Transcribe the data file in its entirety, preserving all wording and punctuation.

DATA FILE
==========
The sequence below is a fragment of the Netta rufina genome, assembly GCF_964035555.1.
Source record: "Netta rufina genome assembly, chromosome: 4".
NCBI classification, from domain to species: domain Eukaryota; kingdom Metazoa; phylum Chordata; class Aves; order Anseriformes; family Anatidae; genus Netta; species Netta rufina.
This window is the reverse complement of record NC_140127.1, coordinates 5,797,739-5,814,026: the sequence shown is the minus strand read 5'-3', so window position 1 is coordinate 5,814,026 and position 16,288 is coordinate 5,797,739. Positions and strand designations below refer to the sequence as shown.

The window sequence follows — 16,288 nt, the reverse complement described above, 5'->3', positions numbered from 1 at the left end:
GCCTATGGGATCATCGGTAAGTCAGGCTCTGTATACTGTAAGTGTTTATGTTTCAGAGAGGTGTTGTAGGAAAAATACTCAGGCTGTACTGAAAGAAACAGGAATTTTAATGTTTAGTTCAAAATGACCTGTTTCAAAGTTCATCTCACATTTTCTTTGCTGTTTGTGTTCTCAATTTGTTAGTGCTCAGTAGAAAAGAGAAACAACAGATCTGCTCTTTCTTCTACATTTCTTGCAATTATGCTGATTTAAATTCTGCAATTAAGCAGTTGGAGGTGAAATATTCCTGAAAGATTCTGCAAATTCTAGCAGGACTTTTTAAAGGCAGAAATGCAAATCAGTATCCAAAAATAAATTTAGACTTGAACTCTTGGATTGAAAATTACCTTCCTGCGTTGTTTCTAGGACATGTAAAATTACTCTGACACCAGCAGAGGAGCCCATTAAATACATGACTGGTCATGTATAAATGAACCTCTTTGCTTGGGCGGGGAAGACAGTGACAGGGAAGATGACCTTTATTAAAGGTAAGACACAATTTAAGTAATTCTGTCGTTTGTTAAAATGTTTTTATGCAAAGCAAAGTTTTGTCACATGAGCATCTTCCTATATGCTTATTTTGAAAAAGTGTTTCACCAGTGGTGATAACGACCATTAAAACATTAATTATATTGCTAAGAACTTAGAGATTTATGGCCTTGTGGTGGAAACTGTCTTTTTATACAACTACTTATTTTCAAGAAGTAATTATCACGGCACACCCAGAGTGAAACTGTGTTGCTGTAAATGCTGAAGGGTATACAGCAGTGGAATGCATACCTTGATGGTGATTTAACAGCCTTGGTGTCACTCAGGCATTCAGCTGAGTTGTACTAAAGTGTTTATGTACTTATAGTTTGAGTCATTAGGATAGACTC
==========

The sequence below is a fragment of the Netta rufina genome, assembly GCF_964035555.1.
Source record: "Netta rufina genome assembly, chromosome: 4".
NCBI classification, from domain to species: domain Eukaryota; kingdom Metazoa; phylum Chordata; class Aves; order Anseriformes; family Anatidae; genus Netta; species Netta rufina.
This window is the reverse complement of record NC_140127.1, coordinates 5,797,739-5,814,026: the sequence shown is the minus strand read 5'-3', so window position 1 is coordinate 5,814,026 and position 16,288 is coordinate 5,797,739. Positions and strand designations below refer to the sequence as shown.

The window sequence follows — 16,288 nt, the reverse complement described above, 5'->3', positions numbered from 1 at the left end:
GCCTATGGGATCATCGGTAAGTCAGGCTCTGTATACTGTAAGTGTTTATGTTTCAGAGAGGTGTTGTAGGAAAAATACTCAGGCTGTACTGAAAGAAACAGGAATTTTAATGTTTAGTTCAAAATGACCTGTTTCAAAGTTCATCTCACATTTTCTTTGCTGTTTGTGTTCTCAATTTGTTAGTGCTCAGTAGAAAAGAGAAACAACAGATCTGCTCTTTCTTCTACATTTCTTGCAATTATGCTGATTTAAATTCTGCAATTAAGCAGTTGGAGGTGAAATATTCCTGAAAGATTCTGCAAATTCTAGCAGGACTTTTTAAAGGCAGAAATGCAAATCAGTATCCAAAAATAAATTTAGACTTGAACTCTTGGATTGAAAATTACCTTCCTGCGTTGTTTCTAGGACATGTAAAATTACTCTGACACCAGCAGAGGAGCCCATTAAATACATGACTGGTCATGTATAAATGAACCTCTTTGCTTGGGCGGGGAAGACAGTGACAGGGAAGATGACCTTTATTAAAGGTAAGACACAATTTAAGTAATTCTGTCGTTTGTTAAAATGTTTTTATGCAAAGCAAAGTTTTGTCACATGAGCATCTTCCTATATGCTTATTTTGAAAAAGTGTTTCACCAGTGGTGATAACGACCATTAAAACATTAATTATATTGCTAAGAACTTAGAGATTTATGGCCTTGTGGTGGAAACTGTCTTTTTATACAACTACTTATTTTCAAGAAGTAATTATCACGGCACACCCAGAGTGAAACTGTGTTGCTGTAAATGCTGAAGGGTATACAGCAGTGGAATGCATACCTTGATGGTGATTTAACAGCCTTGGTGTCACTCAGGCATTCAGCTGAGTTGTACTAAAGTGTTTATGTACTTATAGTTTGAGTCATTAGGATAGACTC